SCAD: The Ultimate Heart Break

All the research done so far to understand spontaneous coronary artery dissection (SCAD) has turned up only a single confirmed risk factor. Having a heart. That's it. No one can explain why SCAD strikes certain hearts.
06/17/2014 11:26 am ET Updated Dec 06, 2017

Two days before her 36th birthday, Rachel Doucette reached to plug in the seat belt on her youngest son's car seat when she felt a strange pain in her chest and arm.

Just a muscle pull, right?

Not hardly, she quickly realized. Within minutes, the pain was more intense than the delivery of any of her three kids.

Rachel was having a heart attack, only not the kind you probably think.

Yes, she had a blockage in her arteries that was preventing blood flow. Only it wasn't caused by a buildup of plaque, as is the case with most heart attacks. Her blockage came from a piece of artery that had inexplicably torn away. The official name of this type of heart attack is spontaneous coronary artery dissection, or SCAD.

Rachel was lucky. She got the care she needed to return to her husband and three children. She also came away with the resolve to inform others -- including medical professionals -- about the dangers of SCAD.

Last November, Rachel co-founded the SCAD Alliance, an organization that is shining a light on this condition to raise awareness and seek answers. In hopes that more SCAD stories will have the same happy ending as Rachel's, I am honored to let her continue her important mission in this space.


2014-06-12-RachelDoucette.jpgAll the research done so far to understand spontaneous coronary artery dissection (SCAD) has turned up only a single confirmed risk factor.

Having a heart.

That's it. No one can explain why SCAD strikes certain hearts.

However, researchers are beginning to see trends and possible clues.

  • The majority of these hearts are young -- an average age of 42, ranging from age 19 to mid-60s.
  • Mostly are females -- one-third of whom are pregnant or have recently given birth. (Only between 20 percent and 30 percent are male.)
  • Regardless of gender, these hearts belong to people who are active and healthy with no evidence of coronary artery disease or risk factors. Their cholesterol levels, blood pressure and weight are within the healthy range.

In other words, the common SCAD case involves the last people you would expect to have a heart attack. They are relatively young, fit and have "pristine" arteries.

And then... those clean arteries split. For whatever reason, a tear develops in the innermost layer of the artery. This dissection creates a flap of artery tissue that blocks blood flow, or the blood seeps between the artery layers and forms a clot. Either way, the results range from acute coronary syndrome to heart attack to sudden cardiac arrest.

Should you yourself panic about SCAD? Not yet. The data so far tells us the odds of you having a heart attack from SCAD are slim. These studies, however, are small, don't accurately reflect men, and don't account for the many who are misdiagnosed or who suffer undiagnosed sudden cardiac death.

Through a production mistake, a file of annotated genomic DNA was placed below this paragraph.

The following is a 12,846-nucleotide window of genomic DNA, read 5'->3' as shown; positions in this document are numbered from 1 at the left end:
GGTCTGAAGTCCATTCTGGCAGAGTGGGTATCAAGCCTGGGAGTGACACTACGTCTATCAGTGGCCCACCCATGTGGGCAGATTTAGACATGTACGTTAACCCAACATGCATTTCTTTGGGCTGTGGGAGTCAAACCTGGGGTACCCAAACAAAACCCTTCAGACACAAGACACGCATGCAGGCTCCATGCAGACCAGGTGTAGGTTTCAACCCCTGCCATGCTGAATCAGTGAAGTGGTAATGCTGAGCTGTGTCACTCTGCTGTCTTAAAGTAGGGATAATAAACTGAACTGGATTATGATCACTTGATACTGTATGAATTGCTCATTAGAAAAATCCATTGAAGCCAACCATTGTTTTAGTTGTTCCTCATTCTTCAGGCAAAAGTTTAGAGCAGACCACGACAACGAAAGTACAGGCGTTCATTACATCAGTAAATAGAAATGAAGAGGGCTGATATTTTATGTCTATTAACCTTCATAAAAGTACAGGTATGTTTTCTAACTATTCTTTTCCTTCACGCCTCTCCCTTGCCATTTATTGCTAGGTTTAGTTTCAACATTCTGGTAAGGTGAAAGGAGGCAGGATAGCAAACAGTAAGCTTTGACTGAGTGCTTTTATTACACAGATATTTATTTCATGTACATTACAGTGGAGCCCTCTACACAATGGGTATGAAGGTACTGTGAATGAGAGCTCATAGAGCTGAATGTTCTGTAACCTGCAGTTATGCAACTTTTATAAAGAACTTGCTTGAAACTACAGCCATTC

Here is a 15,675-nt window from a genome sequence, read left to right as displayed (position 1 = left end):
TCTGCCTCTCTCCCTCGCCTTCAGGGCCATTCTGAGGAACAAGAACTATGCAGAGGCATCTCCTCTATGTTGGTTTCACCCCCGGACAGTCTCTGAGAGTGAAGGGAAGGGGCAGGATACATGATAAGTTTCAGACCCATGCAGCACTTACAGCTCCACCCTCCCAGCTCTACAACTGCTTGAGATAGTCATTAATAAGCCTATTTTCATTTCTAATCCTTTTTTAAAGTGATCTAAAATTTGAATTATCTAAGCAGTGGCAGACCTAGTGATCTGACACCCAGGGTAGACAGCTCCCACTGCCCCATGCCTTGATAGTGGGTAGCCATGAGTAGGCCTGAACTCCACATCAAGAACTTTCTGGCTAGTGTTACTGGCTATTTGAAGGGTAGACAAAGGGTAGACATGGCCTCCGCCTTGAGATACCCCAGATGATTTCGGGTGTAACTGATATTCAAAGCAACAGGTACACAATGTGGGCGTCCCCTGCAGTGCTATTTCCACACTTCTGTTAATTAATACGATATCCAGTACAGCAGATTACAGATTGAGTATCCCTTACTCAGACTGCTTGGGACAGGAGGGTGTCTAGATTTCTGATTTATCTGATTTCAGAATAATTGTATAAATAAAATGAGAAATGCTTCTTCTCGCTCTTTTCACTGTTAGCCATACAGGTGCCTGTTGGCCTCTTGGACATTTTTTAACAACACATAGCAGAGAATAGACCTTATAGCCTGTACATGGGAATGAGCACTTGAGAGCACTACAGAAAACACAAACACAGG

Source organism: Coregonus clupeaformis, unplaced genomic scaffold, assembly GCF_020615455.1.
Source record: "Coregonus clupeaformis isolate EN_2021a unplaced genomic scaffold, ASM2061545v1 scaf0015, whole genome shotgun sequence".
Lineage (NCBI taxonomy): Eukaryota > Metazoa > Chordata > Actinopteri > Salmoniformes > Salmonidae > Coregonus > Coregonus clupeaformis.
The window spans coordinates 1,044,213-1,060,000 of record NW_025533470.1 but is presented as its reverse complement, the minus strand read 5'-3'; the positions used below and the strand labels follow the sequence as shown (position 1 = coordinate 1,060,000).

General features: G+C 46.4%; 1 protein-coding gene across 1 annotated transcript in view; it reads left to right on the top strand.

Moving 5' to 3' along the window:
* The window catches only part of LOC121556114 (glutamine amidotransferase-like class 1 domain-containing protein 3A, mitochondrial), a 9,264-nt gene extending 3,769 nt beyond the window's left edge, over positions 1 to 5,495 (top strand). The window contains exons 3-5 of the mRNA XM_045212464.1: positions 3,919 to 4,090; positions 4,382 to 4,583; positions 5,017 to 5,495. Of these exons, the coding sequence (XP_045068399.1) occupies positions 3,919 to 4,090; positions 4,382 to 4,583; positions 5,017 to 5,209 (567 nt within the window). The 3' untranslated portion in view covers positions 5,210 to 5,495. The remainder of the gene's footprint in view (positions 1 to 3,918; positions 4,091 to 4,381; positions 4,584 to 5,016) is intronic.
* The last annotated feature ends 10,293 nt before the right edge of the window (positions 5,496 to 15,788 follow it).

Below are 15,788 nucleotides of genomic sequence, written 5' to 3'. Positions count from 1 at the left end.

SCAD matters, though, because it is the ultimate proof of why listening to our bodies is crucial.

Consider it this way: If you know you have risk factors for heart disease, you probably are more in tune with your symptoms. You might be followed by a cardiologist and awareness is more likely on your radar. If you do seek care for a heart attack, emergency staff hopefully would consider your health history and treat you as a cardiac patient.

But imagine the ER experience caused by SCAD. You have no history. You've been healthy, with no risk factors. Maybe you ran a 5k the weekend before. You are positive it can't be your heart. The attending physician sends you home with a prescription to treat acid reflux because you just don't look like heart disease.

SCAD is that mystery heart attack that takes people too young -- and that is why it matters.

SCAD Alliance is a nonprofit determined to conquer SCAD at the front lines. Until the day we understand the "whys" of SCAD, we must educate the medical community about stopping it before the damage starts. Each SCAD patient is the surprise of a lifetime to the ER staff and cardiologists who care for us. These professionals would attest to the value of heart attack symptom awareness -- regardless of cause. In fact, a recent roundtable of the SCAD Alliance Scientific Advisory Board affirmed this position and our organization is pleased to partner with the American Heart Association in reinforcing this lifesaving message.

Before co-founding SCAD Alliance with Katherine Leon, I served as a 2013 Go Red for Women Spokeswoman in Massachusetts. I was driven to pursue my mission with the American Heart Association because of my own delayed diagnosis of SCAD, heart attack, and bypass surgery at age 36. But I am also driven by the unknown. My father died at age 54 of a heart attack that was never understood, never diagnosed. It was just one of those "tragic" cases. Was it SCAD? I'll never know. But I can raise awareness to prevent heart attack and sudden cardiac arrest from killing others.

So to our clinician friends: If the differential diagnosis is saying "too healthy, no risk factors, under 50," let your gut kick in and say "do an EKG, check troponins and maybe an echo" to determine if the heart is involved and whether SCAD is in the equation. Your diligence in recognizing spontaneous coronary artery dissection will help SCAD Alliance and the American Heart Association save lives.

Because it's true: SCAD isn't rare, it's rare to meet a survivor. Please help us meet more survivors.

Rachel Doucette is co-founder and executive director of SCAD Alliance. She is a registered dietitian and served as a 2013 Massachusetts Heart Association Go Red for Women Spokeswoman.